What You Can Learn From Gluebooks

In 2004, I wrote the first English-language article about gluebooks, Discovering Gluebooks, which is still posted over at Go Make Something.

Ten years later, I wrote a second article, How Discovering Gluebooks Changed My Life, which is also now posted at Go Make Something.

Reading those articles will give you the gluebook basics, and might put what’s written below into context.

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I’ve been gluebooking for over a decade. Even though my art has progressed from simple collage to drawing and painting my own images, I keep coming back to my gluebooks. I work in them when I need a mental break, or when I’m knee-deep in non-creative work, and need something easy to nourish my creative brain. For me, gluebooks are the arty version of comfort food.

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So, why should you be working in a gluebook? Here’s what you might learn:

Gluebooks can show you how to work with limitations.

When I was in school, one of my teachers took away all but three tubes of my watercolors, and sent me home to design costumes for a show. I explored tones, textures, and patterns to get the most out of those three tubes. Sometimes, having all the colors in the crayon box can be a bad thing, and inhibit your creativity.

If all you have to work with is three magazines and a couple of flyers that came in the mail, you have to get creative to put together a set of gluebook pages. You may find yourself looking at photos for blocks of color, rather than what’s depicted in the image. You may start turning magazines upside down, to look for shapes and textures, rather than at words and photos. You may flip some creative switches that haven’t been turned on yet.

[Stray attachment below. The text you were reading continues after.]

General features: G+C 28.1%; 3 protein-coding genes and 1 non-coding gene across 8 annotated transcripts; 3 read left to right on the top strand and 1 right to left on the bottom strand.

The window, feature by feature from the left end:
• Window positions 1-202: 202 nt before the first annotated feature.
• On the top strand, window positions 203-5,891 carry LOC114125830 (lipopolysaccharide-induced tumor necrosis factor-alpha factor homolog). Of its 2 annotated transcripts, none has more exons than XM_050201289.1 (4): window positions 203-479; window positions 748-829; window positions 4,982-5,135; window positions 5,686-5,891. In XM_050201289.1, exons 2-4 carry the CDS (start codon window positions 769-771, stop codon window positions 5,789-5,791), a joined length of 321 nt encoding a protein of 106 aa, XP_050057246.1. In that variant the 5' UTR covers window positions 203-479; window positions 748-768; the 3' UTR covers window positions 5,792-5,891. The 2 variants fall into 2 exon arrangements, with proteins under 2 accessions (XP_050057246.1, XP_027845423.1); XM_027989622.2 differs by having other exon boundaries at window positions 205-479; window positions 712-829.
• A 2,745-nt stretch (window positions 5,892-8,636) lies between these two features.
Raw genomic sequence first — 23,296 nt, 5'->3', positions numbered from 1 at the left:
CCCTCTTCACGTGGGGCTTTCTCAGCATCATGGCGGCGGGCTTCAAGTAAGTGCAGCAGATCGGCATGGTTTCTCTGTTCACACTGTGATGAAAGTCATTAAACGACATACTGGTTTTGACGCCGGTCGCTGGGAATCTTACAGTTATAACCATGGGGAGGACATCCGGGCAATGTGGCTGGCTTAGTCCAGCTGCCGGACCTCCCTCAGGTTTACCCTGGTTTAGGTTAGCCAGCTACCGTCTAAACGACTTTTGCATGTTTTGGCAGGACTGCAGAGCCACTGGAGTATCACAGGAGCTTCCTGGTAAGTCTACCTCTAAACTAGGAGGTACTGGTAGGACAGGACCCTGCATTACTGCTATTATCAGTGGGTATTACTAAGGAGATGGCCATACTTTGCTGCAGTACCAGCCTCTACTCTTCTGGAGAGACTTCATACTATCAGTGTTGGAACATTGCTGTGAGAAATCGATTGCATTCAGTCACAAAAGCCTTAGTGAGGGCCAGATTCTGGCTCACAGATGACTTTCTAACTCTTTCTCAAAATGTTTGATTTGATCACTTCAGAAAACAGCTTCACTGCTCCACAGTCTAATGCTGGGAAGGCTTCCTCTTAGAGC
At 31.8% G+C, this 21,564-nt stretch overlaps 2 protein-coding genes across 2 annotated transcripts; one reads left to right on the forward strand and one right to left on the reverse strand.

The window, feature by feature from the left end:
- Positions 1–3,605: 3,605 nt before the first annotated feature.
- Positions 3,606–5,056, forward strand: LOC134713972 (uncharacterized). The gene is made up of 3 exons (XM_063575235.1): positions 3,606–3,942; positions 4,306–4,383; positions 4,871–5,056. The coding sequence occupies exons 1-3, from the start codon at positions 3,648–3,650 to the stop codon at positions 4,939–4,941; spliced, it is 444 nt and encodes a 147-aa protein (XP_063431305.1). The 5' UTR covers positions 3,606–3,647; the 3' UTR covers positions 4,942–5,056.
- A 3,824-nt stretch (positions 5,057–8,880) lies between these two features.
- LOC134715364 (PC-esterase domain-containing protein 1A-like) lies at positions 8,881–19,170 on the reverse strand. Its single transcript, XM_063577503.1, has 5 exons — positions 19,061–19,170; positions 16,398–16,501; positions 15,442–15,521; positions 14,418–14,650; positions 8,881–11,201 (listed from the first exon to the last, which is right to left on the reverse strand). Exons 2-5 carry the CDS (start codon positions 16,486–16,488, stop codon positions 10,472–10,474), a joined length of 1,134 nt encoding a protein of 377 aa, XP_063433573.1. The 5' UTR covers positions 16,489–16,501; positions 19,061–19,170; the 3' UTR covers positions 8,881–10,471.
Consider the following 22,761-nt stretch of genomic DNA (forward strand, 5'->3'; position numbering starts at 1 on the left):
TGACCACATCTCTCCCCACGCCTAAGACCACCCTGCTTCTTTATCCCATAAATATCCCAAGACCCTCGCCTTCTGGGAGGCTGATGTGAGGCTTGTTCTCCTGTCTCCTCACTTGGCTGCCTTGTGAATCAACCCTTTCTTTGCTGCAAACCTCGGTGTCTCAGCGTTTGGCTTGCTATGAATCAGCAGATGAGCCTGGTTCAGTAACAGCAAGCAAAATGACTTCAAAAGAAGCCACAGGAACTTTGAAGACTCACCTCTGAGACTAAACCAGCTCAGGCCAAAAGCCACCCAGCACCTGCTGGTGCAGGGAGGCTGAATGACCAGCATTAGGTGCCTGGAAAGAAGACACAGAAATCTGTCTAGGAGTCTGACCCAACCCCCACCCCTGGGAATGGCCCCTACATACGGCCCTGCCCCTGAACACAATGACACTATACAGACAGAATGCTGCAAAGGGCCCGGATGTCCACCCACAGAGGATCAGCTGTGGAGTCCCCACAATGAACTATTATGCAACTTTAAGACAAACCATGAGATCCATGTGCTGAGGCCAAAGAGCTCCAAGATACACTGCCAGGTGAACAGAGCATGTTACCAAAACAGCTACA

Gluebooks teach you to work without relying on products.

The arts and crafts industry bombards you with products every year: the latest pens; the coolest new printing tools; that one $100 thing you simply MUST have if you want to be one of the cool kids. It’s exhausting!

Gluebooks require three things: some glue, something to glue on, and something to glue down. Any glue you have. Any blank book or catalog you have. Any magazines, flyers, or junk mail you have. You can start gluebooking right now, with whatever you have laying around the house—and you can keep gluebooking forever with that same stuff, without ever having to buy any of those cool kid products that you probably wouldn’t have used. Once you’ve done a bunch of gluebook pages, you’ll find yourself being infinitely more selective about the products you buy, because in the back of your head, you’ll be thinking, “I don’t really need another thing to be creative.”

Gluebooks can improve your composition skills.

I teach a class called A Year of Art Journaling, and I use gluebooks to teach basic principles of composition. It’s very easy to cut out a bunch of elements, and arrange them on a page, and then rearrange them until you have a balanced composition. Learning those basic principles without wasting paint and paper makes it easier to keep at it until you’ve mastered each one—and then, what you’ve learned will go with you as you move on to your next piece.